Your business card is often the first impression that prospects or business associates get of your company. It is also often the last impression after you hand it to them and move on. So, it’s important that your business card be designed with four factors in mind.
- Professionalism. For someone in the financial industry, professionalism usually means conservatism. A financial card will have a “no-nonsense, all-business” look and feel. A high-tech industry business card might try to show innovation by using cutting edge images or lingo. A graphic artist business card would need to show creativity, perhaps by the use of color or design.
- What your company actually DOES. Too often, company names and logos found on business cards don’t indicate what the firm does. Too often we see business card designs submitted for printing that do not clearly indicate what the firm does or even what industry they are in. Ensure that the images and/or the text on the business card leave a strong and favorable impression that relates to your business. A tag line is one way to simply and clearly communicate the products or services you offer.
- Consistency. You want to have an overall brand image for your organization. Consistently branding all your printed and online material projects a stronger company image than handing out printed materials that are not coordinated. Your business cards are a critical part of this brand consistency, which is called the brand identity, and not a rushed and isolated printing event just because the cards ran out.
- Breathing room. Don’t cram everything about your company onto your business card because it makes it confusing to read. Take the time to boil down your product/services to a short tag line, two if you must.
What factors contribute to a business card that makes an impression? The most important are:
- Design. Too often, many people who work in MS Word or PowerPoint feel that they are “designers” and therefore, create their own business cards. Not a good idea. There are many highly skilled graphic designers using professional design software that create cards that reflect your business in a way that will get positive attention. A note of caution: Sometimes, designers get carried away with fancy graphic techniques which look very cool but can cost you a lot of money to have printed. Be sure that you discuss your printing budget up front with your designer.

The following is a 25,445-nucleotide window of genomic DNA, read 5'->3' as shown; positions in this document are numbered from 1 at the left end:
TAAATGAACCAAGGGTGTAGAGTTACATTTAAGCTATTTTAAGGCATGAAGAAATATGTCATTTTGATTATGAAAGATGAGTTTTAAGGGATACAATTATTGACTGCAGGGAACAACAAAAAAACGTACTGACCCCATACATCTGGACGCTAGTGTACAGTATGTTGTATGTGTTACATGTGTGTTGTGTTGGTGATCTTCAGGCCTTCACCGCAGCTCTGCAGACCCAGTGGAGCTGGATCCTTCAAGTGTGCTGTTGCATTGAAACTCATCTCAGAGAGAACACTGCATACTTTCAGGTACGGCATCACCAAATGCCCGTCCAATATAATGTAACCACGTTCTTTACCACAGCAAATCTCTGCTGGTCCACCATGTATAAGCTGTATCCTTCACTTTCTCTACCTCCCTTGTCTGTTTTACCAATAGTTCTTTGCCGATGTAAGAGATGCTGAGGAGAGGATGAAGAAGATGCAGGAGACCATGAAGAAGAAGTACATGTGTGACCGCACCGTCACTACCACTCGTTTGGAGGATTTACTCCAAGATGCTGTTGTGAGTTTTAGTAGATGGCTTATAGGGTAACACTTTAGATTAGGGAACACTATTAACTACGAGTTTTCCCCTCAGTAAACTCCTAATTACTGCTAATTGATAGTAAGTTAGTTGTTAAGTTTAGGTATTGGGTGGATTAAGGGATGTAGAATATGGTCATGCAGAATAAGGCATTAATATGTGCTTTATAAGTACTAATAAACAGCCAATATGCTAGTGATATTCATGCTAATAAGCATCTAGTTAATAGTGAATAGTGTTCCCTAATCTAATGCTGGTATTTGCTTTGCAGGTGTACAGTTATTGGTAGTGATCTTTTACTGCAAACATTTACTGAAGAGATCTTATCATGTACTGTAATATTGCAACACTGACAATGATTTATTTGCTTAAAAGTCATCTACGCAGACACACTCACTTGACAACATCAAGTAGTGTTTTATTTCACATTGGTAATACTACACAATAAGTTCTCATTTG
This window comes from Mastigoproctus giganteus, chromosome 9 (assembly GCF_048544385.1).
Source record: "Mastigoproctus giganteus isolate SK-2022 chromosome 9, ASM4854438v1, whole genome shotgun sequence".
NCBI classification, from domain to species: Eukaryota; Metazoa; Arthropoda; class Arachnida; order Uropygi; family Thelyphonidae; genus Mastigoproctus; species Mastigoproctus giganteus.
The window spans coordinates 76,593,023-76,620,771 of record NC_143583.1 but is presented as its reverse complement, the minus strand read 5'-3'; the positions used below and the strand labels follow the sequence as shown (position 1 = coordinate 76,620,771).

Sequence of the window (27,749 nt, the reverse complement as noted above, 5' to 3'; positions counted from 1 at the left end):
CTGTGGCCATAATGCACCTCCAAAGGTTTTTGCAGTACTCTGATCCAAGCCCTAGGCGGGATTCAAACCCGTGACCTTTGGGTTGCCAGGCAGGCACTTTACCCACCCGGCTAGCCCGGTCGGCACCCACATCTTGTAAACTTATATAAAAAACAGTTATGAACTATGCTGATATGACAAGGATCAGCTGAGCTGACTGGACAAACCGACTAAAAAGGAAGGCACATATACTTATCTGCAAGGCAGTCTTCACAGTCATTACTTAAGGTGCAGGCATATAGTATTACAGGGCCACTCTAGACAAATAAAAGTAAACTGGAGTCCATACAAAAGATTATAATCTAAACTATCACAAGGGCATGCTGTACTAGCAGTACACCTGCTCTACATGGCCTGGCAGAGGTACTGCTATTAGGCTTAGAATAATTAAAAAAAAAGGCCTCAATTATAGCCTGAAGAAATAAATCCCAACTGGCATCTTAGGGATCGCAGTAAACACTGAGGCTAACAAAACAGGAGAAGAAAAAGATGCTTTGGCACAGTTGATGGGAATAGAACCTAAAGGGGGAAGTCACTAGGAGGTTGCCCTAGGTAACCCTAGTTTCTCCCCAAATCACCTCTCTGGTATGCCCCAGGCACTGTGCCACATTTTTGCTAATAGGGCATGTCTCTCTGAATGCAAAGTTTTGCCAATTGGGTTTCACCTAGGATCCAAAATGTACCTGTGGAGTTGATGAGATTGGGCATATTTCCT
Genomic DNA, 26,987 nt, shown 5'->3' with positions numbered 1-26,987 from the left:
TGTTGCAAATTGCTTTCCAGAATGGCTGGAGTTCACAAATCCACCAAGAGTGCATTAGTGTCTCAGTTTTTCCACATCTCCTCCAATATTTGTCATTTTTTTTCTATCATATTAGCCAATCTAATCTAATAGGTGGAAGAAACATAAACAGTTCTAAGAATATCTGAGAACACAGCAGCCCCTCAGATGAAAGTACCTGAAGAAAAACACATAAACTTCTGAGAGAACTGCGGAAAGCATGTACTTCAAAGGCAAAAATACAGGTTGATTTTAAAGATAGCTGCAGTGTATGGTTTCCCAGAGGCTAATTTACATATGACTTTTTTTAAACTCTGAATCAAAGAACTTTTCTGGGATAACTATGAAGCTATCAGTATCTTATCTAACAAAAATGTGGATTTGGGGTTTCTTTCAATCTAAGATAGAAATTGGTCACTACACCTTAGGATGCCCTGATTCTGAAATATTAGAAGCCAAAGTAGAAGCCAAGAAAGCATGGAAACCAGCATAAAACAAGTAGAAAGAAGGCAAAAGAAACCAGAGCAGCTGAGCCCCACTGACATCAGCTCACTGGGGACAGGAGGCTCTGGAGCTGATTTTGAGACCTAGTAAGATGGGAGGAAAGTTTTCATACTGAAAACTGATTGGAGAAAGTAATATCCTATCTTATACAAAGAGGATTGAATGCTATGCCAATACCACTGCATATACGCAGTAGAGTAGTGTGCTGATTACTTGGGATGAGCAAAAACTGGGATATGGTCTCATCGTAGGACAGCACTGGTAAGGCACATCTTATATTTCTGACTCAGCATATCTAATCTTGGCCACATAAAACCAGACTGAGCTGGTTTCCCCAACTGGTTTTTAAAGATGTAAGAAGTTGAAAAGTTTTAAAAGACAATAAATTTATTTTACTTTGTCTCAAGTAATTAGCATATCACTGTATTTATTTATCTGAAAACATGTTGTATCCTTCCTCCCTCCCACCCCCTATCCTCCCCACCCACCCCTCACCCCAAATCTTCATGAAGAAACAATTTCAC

- Paper stock: The same card can look very different when printed on different quality paper. An expensive linen stock conveys “exclusivity” and is often used by investment companies or those with a wealthy clientele. A sparkly paper would be used by those in the fashion industry as it conveys “bling”. A 100% cotton, natural paper might be used by a client who is in the natural foods business. There are thousands of paper stocks to choose from. Many have unusual texture, color, feel and look. A note of caution: Unusual paper is often available only in large, “parent-size” sheets which, unless you are ordering a large number of cards, can be cost-prohibitive. So discuss paper with your printer before deciding on the exact one you want or be prepared to pay a premium.Paper is available in light and very heavy weights. Usually heavier weight stocks are preferred as they suggest “substance”. Yet if you’re looking to print 50 cards digitally in one day, you won’t be able to get a very heavy stock because digital equipment cannot run very thick stock. And remember that if you choose a colored paper (even an ivory or off-white), the text and image colors on the card will look different than if you’d selected white.
- Finishes: Business cards can be left “unfinished” or “finished”. An “unfinished” card is one in which there is no coating over the paper. A majority of cards are left unfinished for many reasons (the stock itself is key to the look of the card, it’s not necessary technically, etc.). Business cards can be aqueous coated, UV coated, varnished, silk laminated or have some other finishing process. Each one gives a different “look and feel” and sometimes, it’s required so that the ink does not smear. Your printer can help you decide what is best.
These are the most important elements to consider when designing a new business card. There are three primary techniques which printers use to physically print the business cards: spot color printing, full color printing, and digital printing. Depending upon the look you’re going for, your printer can help you decide what’s best for you – quality wise and price wise.